Lead levels in London’s atmosphere have dropped significantly since lead additives in gasoline were phased out, and currently meet UK air quality targets. However, despite this drop, airborne particles in London are still highly lead-enriched compared to natural background levels, according to new research published in the Proceedings of the National Academy of Sciences (PNAS).
The study, led by researchers from Imperial College London, found that up to 40% of lead in airborne particles today comes from the legacy of leaded gasoline. The researchers say this highlights the long-term persistence of contaminants introduced by human activities in the environment.
The researchers compared the chemical and isotopic composition of particulate matter in the air with samples of road dust and urban soil, which confirmed the role of the resuspension of dust contaminated from leaded gasoline in lead’s persistence in London today.
They explained that lead from leaded gasoline once settled in the environment and is steadily re-suspended into the air through wind and vehicle movement, providing a constant background level and remobilization mechanism.
They say this also highlights a potential hazard that warrants further investigation into its effects on Londoners’ health as, despite air quality targets, there is no safe threshold for lead in humans.
Long-term low-level exposure to lead can adversely affect health and, while we don’t yet know the health implications of our findings, they suggest that leaded petrol might still be providing low level exposure which can have detrimental effects on health.—Dr Eléonore Resongles, co-corresponding author
Lead has historically been used in a variety of ways, from fuel, batteries, alloys and solders to piping and paint in homes and buildings; until 1999, leaded gasoline remained the primary source of lead emissions in the UK atmosphere. The use of lead in gasoline has ceased in most countries worldwide because of evidence that exposure to lead causes neurodevelopmental problems in children and cardiovascular, kidney, and reproductive problems in adults.
The study, which included researchers from French National Research Institute for Sustainable Development and Princeton University in collaboration with University of Birmingham, German Meteorological Service, and King Abdulaziz University, measured the concentrations of lead and its isotopic composition in two London locations between 2014 and 2018, before comparing them with previous data from the 1960s, ‘70s, ‘90s, and 2010.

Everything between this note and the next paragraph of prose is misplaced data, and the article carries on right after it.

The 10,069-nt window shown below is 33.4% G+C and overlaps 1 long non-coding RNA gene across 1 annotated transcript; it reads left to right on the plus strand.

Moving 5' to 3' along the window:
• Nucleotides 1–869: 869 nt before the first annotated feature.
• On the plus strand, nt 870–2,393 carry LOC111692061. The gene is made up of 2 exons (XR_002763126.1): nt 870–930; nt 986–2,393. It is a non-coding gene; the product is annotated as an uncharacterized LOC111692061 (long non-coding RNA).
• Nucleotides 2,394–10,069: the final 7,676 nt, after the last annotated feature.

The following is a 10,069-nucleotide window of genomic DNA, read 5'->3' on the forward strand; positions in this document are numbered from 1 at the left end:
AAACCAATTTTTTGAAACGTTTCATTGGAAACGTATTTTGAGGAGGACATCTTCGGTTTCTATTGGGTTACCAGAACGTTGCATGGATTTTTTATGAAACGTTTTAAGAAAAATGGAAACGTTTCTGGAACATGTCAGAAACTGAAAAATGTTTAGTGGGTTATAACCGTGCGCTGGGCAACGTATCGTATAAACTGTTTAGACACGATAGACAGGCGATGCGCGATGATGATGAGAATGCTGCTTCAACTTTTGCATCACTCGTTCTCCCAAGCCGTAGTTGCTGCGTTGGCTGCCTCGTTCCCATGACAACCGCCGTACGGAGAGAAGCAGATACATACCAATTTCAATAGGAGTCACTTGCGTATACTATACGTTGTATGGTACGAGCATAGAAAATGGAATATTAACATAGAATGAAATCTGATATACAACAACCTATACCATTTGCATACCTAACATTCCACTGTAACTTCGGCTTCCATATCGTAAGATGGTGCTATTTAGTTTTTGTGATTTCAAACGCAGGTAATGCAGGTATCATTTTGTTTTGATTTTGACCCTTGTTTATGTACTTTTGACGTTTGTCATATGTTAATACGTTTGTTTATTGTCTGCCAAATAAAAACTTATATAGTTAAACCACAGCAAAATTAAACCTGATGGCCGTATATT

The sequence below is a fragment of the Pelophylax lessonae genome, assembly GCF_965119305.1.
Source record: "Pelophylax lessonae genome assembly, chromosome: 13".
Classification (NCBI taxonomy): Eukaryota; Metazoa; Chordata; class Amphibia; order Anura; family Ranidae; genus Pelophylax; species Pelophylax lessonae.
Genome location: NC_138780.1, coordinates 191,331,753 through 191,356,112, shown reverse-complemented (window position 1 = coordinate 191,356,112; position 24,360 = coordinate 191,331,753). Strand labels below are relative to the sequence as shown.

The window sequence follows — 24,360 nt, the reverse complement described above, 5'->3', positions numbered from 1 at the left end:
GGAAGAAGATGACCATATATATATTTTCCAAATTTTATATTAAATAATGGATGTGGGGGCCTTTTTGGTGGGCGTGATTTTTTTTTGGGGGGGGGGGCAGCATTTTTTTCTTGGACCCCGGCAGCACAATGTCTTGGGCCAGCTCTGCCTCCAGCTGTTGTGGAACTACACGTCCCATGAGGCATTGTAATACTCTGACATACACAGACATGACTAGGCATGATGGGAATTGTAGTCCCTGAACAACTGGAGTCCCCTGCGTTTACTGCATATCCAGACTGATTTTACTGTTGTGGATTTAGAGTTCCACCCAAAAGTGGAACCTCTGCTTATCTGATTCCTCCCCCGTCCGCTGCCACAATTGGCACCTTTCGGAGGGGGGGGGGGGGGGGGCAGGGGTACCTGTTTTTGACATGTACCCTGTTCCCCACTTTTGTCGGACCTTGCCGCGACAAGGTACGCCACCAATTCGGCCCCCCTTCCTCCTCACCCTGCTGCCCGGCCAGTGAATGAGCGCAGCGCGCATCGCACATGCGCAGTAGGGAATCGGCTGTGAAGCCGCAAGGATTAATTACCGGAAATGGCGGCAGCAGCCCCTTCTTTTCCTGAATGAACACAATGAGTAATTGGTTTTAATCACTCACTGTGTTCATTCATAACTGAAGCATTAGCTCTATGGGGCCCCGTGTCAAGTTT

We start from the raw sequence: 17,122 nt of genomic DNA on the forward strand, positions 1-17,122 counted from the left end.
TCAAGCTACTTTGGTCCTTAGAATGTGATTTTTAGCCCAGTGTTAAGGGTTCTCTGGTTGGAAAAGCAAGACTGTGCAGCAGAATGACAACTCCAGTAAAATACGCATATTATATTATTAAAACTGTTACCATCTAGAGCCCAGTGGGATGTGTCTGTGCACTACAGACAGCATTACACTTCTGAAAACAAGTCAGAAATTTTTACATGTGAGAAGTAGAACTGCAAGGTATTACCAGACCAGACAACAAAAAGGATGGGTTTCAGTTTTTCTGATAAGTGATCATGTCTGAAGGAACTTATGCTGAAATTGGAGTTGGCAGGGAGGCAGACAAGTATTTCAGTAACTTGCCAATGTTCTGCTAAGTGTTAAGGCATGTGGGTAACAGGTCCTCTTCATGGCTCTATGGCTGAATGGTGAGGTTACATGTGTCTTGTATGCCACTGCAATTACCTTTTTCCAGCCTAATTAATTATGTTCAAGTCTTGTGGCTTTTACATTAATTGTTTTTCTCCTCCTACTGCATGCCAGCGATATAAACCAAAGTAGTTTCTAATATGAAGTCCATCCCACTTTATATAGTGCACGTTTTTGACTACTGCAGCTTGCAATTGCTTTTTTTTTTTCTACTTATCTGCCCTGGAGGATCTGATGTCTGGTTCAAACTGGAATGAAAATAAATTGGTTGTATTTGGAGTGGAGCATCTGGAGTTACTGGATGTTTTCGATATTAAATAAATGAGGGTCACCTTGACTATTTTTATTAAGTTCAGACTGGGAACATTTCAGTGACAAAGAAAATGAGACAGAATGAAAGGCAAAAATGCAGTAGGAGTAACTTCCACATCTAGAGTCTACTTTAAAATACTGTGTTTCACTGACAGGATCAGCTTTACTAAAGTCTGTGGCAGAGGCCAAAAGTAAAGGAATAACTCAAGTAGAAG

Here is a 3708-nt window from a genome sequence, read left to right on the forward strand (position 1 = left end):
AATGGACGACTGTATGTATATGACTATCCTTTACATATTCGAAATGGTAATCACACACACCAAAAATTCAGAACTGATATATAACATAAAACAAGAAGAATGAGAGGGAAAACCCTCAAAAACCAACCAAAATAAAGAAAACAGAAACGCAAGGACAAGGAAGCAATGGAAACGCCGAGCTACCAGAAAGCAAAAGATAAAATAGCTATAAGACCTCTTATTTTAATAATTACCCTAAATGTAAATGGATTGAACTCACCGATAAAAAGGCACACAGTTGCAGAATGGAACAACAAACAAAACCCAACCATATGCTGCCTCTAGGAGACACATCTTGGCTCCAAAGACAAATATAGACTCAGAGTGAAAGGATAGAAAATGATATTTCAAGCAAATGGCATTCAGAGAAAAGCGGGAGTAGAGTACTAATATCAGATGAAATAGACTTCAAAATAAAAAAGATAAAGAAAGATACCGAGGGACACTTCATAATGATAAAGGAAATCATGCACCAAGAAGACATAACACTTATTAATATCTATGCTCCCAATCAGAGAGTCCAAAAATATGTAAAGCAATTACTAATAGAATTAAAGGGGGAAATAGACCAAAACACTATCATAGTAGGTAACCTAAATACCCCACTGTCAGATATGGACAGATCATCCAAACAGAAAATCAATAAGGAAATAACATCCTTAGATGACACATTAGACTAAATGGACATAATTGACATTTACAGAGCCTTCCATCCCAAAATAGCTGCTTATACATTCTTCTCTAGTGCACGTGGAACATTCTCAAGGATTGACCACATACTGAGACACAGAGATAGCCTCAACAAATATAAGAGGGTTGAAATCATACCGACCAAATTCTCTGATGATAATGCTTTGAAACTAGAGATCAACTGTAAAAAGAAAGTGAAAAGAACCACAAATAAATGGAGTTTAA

The researchers took eighteen samples of airborne particles at street level in Marylebone in the summer of 2018, and 20 samples on a 24-meter-high rooftop at Imperial’s South Kensington campus between 2014 and 2018.
By comparing with historical data the isotopic composition of air particles in London, they found that lead sources have remained unchanged over the past decade. They also found that the isotope composition of the air particles was similar to the signature of soils and road dust, leading them to suggest that resuspension of lead-containing dust, perhaps with wind and vehicle movement, is now an important source of lead.
In the 1980s, annual average airborne lead concentrations in central London dropped from 500-600 ng/m3 of air to around 300 ng/m3, before dropping further to around 20 ng/m3 in 2000. The researchers in this study measured lead concentrations of 8 ng/m3 of air on average during the summer 2018 at Marylebone road.
We used to have a lot of lead circulating in the air, but it dropped dramatically when leaded petrol was phased out at the turn of the millennium. However, the evolution of isotope composition since then suggests that lead in the air, soil and dust persists at background levels, and this could turn out to be a concern for health.
Our findings highlight the need for an in depth study of blood lead levels in the population as was done recently in the US. Legacy lead deposited pre-1999 is significantly contributing to the overall lead burden, so we must try to reduce further the amount of lead we are releasing today if we want to offset legacy metals.
The findings from the London study are in line with results from similar studies we conducted in Sao Paolo, Brazil and raise questions about long-term lead contamination in other megacities worldwide.—Senior author Professor Dominik Weiss
The researchers say that if these current levels prove harmful, then measures should be taken to target the sources of the lead in soil and on roads.
Possible measures to lower lead levels include covering contaminated urban soils with fresh soil, which has been effective in reducing children’s blood lead levels in New Orleans.
Atmospheric lead has reached a baseline in London which is difficult to push down further with present policy measures. More research is needed to identify the effect of present air concentrations—even if they meet data air quality targets—on human health, and to find the best way to rid London of lead’s legacy for good.—Dr Resongles
This research was funded by the European Union’s Horizon 2020 grant, Imperial College London, and the European Commission.
Eléonore Resongles, Volker Dietze, David C. Green, Roy M. Harrison, Raquel Ochoa-Gonzalez, Anja H. Tremper, Dominik J. Weiss (2021) “Strong evidence for the continued contribution of lead deposited during the 20th century to the atmospheric environment in London of today,” Proceedings of the National Academy of Sciences 118 (26) doi: 10.1073/pnas.2102791118